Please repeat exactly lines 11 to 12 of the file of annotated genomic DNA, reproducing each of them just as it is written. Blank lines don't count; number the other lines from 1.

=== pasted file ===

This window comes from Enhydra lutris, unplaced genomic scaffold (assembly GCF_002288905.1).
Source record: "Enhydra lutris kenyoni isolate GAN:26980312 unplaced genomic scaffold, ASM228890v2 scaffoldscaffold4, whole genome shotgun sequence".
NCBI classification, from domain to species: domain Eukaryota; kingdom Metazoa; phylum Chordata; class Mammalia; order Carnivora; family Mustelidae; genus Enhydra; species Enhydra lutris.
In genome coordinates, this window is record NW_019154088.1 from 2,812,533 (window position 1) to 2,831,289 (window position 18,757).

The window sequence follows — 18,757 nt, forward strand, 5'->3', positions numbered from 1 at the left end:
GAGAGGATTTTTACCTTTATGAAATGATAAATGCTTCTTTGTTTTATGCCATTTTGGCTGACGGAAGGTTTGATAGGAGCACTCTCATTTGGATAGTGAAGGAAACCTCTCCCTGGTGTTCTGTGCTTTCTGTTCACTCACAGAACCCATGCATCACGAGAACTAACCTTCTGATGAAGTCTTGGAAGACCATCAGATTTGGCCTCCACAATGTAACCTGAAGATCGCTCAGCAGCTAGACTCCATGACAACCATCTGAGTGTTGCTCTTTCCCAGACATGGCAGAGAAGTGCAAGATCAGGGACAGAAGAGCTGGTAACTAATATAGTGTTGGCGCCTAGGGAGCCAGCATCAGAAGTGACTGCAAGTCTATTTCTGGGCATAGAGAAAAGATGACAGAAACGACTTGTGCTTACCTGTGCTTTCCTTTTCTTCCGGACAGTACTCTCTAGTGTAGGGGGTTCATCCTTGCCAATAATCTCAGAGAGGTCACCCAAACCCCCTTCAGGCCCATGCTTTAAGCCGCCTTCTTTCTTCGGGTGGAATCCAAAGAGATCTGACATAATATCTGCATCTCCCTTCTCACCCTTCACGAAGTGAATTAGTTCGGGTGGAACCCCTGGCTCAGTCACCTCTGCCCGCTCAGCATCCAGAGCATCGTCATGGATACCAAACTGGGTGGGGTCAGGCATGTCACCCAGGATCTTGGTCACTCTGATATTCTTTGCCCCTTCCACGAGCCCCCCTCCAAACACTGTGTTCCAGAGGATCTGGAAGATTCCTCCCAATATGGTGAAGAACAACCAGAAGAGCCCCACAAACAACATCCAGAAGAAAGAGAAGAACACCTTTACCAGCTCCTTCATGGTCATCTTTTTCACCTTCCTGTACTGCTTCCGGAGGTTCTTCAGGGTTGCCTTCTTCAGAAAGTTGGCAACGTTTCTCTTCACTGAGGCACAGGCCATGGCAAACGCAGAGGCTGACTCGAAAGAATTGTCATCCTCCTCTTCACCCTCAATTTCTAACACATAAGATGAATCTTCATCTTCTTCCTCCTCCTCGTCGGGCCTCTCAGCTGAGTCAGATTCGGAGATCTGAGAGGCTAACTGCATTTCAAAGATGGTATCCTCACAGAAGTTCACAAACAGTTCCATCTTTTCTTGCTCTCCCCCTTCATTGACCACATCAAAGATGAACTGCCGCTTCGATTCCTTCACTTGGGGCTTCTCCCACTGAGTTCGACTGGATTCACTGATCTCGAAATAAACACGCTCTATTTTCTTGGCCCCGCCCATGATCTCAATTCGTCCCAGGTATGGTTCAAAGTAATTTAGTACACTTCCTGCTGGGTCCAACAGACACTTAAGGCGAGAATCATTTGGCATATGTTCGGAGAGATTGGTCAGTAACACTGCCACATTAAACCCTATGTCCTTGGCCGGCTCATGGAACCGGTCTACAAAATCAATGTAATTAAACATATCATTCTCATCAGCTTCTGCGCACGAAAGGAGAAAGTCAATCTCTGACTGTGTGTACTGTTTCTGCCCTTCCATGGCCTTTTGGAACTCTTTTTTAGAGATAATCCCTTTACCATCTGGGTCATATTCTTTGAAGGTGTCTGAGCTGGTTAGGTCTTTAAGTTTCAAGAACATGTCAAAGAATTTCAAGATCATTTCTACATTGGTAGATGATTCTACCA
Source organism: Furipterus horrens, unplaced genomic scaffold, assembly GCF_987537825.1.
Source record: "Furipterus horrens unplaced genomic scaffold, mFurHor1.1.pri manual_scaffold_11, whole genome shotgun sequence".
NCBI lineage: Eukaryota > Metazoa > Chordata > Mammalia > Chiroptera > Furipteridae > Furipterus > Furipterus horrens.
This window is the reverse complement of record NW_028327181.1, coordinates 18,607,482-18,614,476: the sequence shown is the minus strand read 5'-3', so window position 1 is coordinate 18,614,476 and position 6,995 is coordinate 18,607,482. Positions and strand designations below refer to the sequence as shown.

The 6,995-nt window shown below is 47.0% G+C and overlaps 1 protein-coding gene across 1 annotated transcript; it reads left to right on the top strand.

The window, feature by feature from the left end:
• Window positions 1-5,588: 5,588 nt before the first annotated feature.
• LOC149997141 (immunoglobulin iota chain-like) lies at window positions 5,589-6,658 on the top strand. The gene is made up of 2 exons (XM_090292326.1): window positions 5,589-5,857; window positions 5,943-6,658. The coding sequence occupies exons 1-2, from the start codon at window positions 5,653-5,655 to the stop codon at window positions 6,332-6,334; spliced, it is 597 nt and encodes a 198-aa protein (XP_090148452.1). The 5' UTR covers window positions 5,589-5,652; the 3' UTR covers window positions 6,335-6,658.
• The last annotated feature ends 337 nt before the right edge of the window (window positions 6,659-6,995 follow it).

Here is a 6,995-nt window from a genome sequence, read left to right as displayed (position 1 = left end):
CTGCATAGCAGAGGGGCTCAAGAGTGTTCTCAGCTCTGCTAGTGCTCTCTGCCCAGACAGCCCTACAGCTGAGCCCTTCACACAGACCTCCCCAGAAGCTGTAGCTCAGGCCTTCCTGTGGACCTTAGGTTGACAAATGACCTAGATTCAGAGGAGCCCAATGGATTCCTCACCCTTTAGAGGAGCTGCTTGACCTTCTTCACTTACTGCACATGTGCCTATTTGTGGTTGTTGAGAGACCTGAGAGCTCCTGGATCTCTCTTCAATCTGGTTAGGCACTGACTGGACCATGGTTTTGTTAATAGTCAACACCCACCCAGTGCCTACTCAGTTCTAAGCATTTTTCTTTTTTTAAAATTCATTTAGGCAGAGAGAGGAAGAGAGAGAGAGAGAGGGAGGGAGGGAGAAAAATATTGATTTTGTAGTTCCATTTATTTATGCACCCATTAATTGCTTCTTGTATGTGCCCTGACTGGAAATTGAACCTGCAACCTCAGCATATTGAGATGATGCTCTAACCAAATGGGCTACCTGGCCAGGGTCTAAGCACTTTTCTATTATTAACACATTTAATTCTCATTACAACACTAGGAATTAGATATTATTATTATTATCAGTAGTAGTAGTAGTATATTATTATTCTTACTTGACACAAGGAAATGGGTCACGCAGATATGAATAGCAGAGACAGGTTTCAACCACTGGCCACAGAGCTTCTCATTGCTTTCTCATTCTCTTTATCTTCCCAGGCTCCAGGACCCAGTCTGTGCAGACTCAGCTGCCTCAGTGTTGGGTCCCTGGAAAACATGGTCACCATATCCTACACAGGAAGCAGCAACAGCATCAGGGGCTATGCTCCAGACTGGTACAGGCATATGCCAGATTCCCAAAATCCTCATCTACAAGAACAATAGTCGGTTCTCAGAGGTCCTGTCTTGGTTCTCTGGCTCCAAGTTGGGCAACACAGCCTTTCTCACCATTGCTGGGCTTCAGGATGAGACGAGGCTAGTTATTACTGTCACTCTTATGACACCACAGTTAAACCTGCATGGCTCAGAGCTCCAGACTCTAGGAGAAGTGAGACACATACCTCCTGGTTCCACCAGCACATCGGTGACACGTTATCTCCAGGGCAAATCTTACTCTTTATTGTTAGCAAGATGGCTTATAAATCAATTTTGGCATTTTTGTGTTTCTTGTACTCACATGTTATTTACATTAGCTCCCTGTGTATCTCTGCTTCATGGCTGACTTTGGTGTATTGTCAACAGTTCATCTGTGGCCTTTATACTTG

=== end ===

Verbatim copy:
The 6,995-nt window shown below is 47.0% G+C and overlaps 1 protein-coding gene across 1 annotated transcript; it reads left to right on the top strand.

The window, feature by feature from the left end: